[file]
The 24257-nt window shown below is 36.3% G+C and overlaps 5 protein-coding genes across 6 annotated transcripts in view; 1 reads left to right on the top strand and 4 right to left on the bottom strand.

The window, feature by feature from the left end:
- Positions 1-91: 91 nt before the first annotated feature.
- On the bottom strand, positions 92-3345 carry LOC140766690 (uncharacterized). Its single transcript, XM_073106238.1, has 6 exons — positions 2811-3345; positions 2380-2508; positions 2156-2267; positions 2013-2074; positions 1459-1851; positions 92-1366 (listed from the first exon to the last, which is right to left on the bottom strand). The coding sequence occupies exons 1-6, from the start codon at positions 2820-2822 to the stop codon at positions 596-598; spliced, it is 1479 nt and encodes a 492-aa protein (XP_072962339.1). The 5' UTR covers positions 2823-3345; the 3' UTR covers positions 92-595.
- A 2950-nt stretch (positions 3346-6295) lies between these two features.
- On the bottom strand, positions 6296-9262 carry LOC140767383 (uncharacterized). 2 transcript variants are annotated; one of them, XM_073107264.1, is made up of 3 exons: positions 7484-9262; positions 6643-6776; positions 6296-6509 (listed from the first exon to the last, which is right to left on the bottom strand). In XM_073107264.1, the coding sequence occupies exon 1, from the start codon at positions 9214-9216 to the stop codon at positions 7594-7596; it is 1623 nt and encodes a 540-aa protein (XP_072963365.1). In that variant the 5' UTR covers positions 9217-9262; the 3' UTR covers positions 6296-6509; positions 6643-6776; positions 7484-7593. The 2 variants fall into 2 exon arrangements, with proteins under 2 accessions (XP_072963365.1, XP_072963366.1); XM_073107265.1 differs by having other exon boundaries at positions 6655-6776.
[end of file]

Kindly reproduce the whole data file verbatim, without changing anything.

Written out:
The 24257-nt window shown below is 36.3% G+C and overlaps 5 protein-coding genes across 6 annotated transcripts in view; 1 reads left to right on the top strand and 4 right to left on the bottom strand.

The window, feature by feature from the left end:
- Positions 1-91: 91 nt before the first annotated feature.
- On the bottom strand, positions 92-3345 carry LOC140766690 (uncharacterized). Its single transcript, XM_073106238.1, has 6 exons — positions 2811-3345; positions 2380-2508; positions 2156-2267; positions 2013-2074; positions 1459-1851; positions 92-1366 (listed from the first exon to the last, which is right to left on the bottom strand). The coding sequence occupies exons 1-6, from the start codon at positions 2820-2822 to the stop codon at positions 596-598; spliced, it is 1479 nt and encodes a 492-aa protein (XP_072962339.1). The 5' UTR covers positions 2823-3345; the 3' UTR covers positions 92-595.
- A 2950-nt stretch (positions 3346-6295) lies between these two features.
- On the bottom strand, positions 6296-9262 carry LOC140767383 (uncharacterized). 2 transcript variants are annotated; one of them, XM_073107264.1, is made up of 3 exons: positions 7484-9262; positions 6643-6776; positions 6296-6509 (listed from the first exon to the last, which is right to left on the bottom strand). In XM_073107264.1, the coding sequence occupies exon 1, from the start codon at positions 9214-9216 to the stop codon at positions 7594-7596; it is 1623 nt and encodes a 540-aa protein (XP_072963365.1). In that variant the 5' UTR covers positions 9217-9262; the 3' UTR covers positions 6296-6509; positions 6643-6776; positions 7484-7593. The 2 variants fall into 2 exon arrangements, with proteins under 2 accessions (XP_072963365.1, XP_072963366.1); XM_073107265.1 differs by having other exon boundaries at positions 6655-6776.